Mark 10 mortar from attack on Newry Police Station
Material: metal gas cylinders
Dimensions: 131 x 16 cm
Organisation: Irish Republican Army
Source: Police Museum
Observer Newspaper illustration of mortar attack on Newry Police Station
Dimensions: 20 x 40 cm
Organisation: Observer Newspaper
Source: Linenhall Library
An unexploded Mark 10 Mortar from the attack on Newry Police Station in 1985. Newry, being situated close to the border, was heavily patrolled by the Royal Ulster Constabulary (RUC) and British army. Due to the high level of paramilitary activity in the area, the large red brick police station was protected by a 20ft high wall of concrete and corrugated iron. As space was at a premium in the busy station, the canteen was situated in a portable building in the yard. On 28 February 1985, nine 45lb mortars were fired at the station but only one exploded inside the barracks. The canteen suffered a direct hit and nine out of the ten people inside were killed. The mortars were made out of gas cylinders filled with explosive with stabilizing fins welded to the rear. The bombs, which were designed to go off on impact, were inaccurate and indiscriminate. The mortars were fired from steel piping tubes attached to a steel frame welded onto a back of a stolen lorry. The lorry, hidden in a disused creamery yard nearby, was lined up in the direction of barracks using the station's radio masts.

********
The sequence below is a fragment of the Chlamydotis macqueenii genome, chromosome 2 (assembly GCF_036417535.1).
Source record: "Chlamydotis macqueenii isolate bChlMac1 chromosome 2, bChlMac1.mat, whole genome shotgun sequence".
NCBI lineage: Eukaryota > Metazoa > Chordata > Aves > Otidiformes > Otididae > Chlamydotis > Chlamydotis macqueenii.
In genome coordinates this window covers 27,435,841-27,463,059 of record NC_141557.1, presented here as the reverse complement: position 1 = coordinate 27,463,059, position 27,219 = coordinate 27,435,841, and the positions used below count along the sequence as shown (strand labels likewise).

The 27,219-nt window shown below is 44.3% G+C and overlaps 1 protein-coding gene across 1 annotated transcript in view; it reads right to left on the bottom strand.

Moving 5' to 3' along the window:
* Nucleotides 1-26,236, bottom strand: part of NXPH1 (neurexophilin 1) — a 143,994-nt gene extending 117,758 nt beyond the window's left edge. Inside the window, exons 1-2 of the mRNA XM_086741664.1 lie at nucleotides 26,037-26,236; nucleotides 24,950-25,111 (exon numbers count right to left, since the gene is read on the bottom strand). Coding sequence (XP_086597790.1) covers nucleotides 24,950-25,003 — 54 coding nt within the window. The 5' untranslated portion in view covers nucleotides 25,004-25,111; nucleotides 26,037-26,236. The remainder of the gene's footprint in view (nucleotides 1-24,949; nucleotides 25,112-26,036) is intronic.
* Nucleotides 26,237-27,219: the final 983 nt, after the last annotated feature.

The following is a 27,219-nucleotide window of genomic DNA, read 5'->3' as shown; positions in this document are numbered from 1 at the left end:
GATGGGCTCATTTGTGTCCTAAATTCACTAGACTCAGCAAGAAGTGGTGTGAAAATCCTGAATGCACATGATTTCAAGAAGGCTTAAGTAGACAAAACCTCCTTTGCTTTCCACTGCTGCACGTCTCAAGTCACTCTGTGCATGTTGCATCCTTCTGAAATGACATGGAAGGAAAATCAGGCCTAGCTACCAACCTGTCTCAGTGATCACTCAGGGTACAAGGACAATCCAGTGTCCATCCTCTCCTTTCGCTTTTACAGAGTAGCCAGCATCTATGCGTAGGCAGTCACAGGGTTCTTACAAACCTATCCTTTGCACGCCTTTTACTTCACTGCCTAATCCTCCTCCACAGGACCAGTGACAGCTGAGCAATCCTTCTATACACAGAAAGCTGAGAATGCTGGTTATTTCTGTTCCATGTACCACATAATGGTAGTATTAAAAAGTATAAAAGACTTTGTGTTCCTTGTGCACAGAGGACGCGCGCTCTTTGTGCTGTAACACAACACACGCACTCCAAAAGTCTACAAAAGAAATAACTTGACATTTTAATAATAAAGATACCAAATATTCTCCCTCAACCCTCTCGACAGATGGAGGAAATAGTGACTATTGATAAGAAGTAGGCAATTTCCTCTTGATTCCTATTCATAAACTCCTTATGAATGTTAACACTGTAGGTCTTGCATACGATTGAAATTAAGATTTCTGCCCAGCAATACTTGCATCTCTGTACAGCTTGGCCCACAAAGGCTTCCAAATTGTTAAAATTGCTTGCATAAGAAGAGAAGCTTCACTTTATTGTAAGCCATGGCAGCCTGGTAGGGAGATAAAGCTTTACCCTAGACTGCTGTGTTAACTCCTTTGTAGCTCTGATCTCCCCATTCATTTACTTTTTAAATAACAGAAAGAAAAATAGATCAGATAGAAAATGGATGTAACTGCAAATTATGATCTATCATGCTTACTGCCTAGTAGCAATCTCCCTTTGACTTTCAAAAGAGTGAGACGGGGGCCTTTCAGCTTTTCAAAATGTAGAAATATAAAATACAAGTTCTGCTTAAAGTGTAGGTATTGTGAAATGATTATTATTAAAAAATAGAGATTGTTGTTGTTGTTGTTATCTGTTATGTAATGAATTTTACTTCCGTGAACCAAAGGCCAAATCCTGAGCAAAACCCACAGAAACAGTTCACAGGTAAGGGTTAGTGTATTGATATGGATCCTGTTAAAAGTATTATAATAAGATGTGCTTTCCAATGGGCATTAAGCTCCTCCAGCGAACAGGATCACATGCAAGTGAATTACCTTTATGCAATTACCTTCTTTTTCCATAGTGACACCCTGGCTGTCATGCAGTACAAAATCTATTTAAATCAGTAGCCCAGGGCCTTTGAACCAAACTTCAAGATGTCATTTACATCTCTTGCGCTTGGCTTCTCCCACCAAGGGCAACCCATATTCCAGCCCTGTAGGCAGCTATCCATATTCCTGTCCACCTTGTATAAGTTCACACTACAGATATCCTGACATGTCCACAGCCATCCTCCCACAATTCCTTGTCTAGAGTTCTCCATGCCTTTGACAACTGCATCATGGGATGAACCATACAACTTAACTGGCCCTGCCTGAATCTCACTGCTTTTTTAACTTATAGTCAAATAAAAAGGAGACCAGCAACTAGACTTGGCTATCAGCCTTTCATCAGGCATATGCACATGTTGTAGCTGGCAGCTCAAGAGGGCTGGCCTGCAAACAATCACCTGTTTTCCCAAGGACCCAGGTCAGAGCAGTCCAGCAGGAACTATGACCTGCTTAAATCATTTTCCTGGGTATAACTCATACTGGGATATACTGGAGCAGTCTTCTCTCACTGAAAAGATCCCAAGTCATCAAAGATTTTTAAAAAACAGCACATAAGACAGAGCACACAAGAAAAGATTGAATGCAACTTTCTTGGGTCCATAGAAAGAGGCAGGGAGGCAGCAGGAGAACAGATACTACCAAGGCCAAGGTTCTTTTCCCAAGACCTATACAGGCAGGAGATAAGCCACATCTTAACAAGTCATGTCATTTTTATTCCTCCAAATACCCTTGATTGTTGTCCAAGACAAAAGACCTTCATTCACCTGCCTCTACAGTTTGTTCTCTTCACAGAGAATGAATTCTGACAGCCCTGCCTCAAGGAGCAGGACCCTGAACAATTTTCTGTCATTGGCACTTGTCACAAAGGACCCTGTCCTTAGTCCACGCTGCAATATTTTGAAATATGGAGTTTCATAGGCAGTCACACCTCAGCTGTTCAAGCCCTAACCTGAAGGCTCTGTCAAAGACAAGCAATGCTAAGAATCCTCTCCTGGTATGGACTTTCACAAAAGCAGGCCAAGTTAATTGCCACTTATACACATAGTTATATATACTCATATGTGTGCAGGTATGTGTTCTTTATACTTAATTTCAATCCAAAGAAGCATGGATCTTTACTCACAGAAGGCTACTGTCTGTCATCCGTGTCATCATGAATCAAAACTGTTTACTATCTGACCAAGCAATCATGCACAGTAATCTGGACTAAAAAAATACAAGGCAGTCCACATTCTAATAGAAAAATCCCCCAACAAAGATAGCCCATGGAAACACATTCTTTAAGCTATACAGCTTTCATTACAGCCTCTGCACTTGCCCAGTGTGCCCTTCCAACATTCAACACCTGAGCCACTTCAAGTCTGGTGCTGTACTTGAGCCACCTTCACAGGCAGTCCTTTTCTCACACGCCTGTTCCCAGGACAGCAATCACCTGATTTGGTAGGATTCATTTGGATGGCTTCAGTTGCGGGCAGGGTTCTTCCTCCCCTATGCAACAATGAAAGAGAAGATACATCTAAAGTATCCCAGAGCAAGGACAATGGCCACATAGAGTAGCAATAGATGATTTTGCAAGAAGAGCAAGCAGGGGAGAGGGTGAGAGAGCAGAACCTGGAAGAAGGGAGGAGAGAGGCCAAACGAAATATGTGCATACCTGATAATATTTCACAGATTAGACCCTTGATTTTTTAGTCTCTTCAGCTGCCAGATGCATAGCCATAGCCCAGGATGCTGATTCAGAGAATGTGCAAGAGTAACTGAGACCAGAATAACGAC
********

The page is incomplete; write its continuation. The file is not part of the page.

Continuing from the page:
The attack on Newry Police Station was part of an Provisional Irish Republican Army (PIRA) bombing campaign of RUC stations during 1985 and 1986. Bombs and mortars destroyed Plumbridge RUC barracks and damaged Enniskillen Training Centre and a number of other police stations. The campaign also involved the intimidation of civilian workers in order to prevent the repair or rebuilding of damaged stations. Contractors refused to carry out building work on affected stations and the Royal Engineers were flown in to carry out urgent repairs. All civilians working for or supplying security forces were labeled as “legitimate targets” and a number of contractors were killed by the PIRA. During the campaign, businesses placed advertisements in local papers announcing their withdrawal of services from the security forces.